I don’t have answers for why these horrific attacks keep happening. I can only pray and try to listen to God’s heartbeat to discern what practical action needs to be taken. A dear friend reminded me recently that God does not give us the spirit of fear, but rather, we are given a spirit of power, love, and a sound mind (2 Timothy 1:7). I have found myself looking twice when crossing streets or walking down busy pavements, but I also know that I am where God wants me to be. I can only be obedient and try to walk with the power, love, and sound mind that are mine as my life is hidden in Christ’s.

This all sounds very brave, but please, pray for us. Pray for London. Not for the abstract city, but for the actual people who live here, the ones who pass each other in the supermarket and ride the Underground together and feel horror in our guts when we hear sirens race past our windows. Pray for YWAM London Radiant as we follow God’s direction for us in this time. We have several challenges in front of us. We have students coming from many different nations and continents for the internship that begins on Wednesday and the DTS that begins in July. Their families will be concerned for them as they come to live in this city, just as our families are concerned about us. We are also still planting Hope and Anchor Community Church in Camden, and we long to see the people of Camden come to find hope and love at our church. We would love to see people turn to God as they face the reality of these past few months. We know that God’s promises of salvation, of love, and of family, are for them as well!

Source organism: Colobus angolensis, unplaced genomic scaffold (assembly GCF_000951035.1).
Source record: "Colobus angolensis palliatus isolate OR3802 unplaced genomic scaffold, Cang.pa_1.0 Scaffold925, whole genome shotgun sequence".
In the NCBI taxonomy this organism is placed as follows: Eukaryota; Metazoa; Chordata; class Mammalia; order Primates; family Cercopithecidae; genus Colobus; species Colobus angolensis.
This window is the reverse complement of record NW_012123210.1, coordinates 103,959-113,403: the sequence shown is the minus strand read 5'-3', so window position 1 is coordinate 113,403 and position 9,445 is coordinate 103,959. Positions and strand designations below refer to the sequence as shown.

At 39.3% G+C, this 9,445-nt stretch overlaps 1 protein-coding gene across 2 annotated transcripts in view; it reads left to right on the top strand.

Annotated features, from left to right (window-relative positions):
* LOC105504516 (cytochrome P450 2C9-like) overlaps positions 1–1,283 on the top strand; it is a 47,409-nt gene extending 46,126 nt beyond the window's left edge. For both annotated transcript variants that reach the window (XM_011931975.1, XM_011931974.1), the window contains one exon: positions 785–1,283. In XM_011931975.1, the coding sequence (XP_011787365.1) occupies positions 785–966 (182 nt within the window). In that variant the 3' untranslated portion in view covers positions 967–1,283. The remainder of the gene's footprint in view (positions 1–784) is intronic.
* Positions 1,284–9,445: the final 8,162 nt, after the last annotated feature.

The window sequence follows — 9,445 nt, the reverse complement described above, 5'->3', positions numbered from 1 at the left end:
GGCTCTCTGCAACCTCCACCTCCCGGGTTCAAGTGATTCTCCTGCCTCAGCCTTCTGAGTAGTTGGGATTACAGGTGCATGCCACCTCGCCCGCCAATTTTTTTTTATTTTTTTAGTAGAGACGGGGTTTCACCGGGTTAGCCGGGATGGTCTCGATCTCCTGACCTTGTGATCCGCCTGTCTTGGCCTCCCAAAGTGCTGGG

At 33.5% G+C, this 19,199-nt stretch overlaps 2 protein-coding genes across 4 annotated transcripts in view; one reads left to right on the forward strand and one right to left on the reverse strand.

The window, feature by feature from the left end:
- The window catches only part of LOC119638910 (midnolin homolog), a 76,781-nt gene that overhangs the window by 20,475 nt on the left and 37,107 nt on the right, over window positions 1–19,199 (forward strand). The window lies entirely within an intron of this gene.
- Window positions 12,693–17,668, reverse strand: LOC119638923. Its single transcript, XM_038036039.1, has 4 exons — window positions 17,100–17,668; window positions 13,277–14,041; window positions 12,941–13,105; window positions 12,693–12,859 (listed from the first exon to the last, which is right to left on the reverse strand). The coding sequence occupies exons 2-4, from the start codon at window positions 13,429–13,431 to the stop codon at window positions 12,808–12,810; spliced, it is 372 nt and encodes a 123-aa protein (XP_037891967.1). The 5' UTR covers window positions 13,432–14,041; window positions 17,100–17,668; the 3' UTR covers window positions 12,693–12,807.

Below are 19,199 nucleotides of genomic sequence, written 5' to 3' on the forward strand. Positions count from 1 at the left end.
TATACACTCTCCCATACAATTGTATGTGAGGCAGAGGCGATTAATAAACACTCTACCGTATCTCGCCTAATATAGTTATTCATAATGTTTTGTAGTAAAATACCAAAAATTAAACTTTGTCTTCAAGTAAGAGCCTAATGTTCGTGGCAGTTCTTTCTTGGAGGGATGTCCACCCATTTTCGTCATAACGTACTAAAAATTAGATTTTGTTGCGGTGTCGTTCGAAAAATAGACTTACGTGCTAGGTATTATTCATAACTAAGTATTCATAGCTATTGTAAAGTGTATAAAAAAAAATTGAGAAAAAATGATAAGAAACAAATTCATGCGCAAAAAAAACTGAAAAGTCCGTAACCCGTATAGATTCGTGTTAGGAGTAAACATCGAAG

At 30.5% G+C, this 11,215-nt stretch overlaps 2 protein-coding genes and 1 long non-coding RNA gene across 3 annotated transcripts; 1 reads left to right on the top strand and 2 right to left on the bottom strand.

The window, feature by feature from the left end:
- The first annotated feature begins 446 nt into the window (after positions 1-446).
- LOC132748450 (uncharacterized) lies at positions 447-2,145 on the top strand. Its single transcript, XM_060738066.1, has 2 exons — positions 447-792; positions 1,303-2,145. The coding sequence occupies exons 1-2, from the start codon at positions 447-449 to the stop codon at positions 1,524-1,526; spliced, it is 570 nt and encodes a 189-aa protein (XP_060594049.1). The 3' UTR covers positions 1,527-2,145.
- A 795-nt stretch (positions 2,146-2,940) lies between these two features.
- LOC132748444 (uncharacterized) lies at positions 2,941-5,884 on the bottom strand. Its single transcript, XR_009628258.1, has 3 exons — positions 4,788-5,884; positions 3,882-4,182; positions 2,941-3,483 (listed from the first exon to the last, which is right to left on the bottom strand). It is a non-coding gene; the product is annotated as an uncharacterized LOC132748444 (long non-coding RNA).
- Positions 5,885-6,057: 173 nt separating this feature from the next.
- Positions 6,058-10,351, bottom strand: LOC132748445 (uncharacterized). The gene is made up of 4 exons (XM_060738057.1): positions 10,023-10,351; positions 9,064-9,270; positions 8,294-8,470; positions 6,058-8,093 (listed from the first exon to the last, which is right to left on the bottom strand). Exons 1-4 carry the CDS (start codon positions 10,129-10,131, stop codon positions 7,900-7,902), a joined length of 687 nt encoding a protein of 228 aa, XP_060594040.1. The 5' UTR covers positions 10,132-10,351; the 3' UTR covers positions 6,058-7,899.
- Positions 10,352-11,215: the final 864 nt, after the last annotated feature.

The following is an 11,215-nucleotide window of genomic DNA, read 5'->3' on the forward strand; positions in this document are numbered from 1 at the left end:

At the YWAM England Family Gathering last week, many different ministries and speakers talked about their heart for seeing God’s Word brought back to common use in England. The Bible is readily available here, but many people consider it obsolete. It seems that God is putting a deep desire in us to see His Word communicated through many different means - a lot of my friends are writing songs that are pure scripture, or are studying the Bible deeply, or are distributing it in different languages on outreaches, or are creating art based off of it. How can we play our part in this beautiful movement? We need creativity and innovation to bring God’s Word back into the hearts of this nation!

I am excited for the season that God is bringing England into. He is the God of seasons, and He loves this nation. Churches are working together across denomination and generation lines to worship together and to reach out to those who are not yet a part of our family. Something is being mobilised, and it is such a privilege to get to be in this land for this time.

All of YWAM England at our Family Gathering last week